The AIC adopts Murcutt’s ethos of design; contextualising a building to ensure it maximises its climatic conditions. The AIC blends harmoniously with context. A Masjid does not require a specific aesthetic for it to serve its purpose as a place for prayer. It can adopt local forms in a non-Islamic context and in no regard will it minimise any reward of congregation.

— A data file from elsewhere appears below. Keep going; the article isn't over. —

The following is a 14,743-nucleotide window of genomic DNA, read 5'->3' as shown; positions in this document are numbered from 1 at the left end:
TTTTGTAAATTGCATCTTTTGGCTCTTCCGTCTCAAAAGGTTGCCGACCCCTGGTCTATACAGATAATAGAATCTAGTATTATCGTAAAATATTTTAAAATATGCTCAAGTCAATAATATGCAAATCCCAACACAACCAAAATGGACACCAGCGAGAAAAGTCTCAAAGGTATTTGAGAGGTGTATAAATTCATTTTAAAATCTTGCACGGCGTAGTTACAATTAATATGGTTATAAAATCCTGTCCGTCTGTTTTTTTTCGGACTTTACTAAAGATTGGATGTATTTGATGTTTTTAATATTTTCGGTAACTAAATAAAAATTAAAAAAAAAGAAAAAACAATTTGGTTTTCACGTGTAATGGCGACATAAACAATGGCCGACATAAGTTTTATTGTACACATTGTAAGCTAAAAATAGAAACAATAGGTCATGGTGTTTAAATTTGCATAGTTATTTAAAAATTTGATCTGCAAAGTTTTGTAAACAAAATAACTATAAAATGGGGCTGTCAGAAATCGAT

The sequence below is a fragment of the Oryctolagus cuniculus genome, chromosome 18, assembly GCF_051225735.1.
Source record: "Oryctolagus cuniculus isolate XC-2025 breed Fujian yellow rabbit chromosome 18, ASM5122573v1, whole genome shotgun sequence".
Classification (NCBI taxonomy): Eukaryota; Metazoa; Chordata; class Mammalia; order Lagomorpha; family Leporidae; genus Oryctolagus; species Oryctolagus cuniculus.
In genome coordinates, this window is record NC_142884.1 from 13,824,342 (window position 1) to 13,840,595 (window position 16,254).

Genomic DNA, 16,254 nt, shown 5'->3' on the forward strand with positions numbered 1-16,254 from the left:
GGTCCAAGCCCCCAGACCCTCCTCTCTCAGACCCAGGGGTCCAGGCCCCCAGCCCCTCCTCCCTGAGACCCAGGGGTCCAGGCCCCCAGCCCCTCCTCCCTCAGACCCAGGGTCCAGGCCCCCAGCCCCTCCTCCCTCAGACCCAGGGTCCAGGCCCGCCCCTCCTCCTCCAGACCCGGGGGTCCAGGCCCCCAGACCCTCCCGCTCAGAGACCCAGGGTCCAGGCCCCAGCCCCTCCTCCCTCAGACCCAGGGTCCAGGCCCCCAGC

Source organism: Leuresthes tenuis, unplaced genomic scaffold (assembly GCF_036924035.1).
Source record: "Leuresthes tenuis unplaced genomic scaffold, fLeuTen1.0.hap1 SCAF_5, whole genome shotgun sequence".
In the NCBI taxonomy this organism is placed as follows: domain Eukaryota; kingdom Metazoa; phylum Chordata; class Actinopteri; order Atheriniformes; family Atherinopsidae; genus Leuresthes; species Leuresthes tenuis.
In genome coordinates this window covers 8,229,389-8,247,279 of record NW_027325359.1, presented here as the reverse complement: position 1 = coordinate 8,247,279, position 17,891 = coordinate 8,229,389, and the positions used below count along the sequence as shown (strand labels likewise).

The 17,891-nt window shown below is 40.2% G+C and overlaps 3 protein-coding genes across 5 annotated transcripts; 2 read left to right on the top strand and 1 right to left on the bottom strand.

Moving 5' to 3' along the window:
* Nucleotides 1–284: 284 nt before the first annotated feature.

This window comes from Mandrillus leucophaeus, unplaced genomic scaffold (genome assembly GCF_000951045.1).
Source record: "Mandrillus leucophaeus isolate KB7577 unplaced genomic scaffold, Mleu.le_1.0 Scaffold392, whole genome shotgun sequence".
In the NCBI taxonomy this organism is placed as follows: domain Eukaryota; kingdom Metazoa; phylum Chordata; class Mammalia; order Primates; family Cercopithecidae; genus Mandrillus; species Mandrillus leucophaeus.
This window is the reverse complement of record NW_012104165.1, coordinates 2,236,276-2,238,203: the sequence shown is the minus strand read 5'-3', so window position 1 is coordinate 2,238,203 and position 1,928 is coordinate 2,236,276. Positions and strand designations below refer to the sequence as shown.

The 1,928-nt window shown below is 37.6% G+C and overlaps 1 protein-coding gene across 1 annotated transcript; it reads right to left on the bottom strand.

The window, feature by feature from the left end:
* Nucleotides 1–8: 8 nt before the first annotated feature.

Some members of the Islamic community questioned Murcutt’s proposal to eliminate the minaret as a symbol of the faith. He states that: “Although it had been the place for the calling of prayers, that was not likely to happen today in Australia.” The purpose of the minaret is to make a call to prayer, the adhan. It may be compared to the traditional role of church bells, the sound of which in the modern world tends to be a little more than an echo of a long distant past. The adhan, however, is still as much a part of the culture of Muslims today as it was for past generations, however, its announcement in a Western context is purely internal- avoiding disruption to local communities of a different faith. The minaret isn’t necessary in a Western context, as its function cannot be utilised. Putting the minaret into context is important to ensure the Masjid develops as it was first intended- to allow the form to follow the function.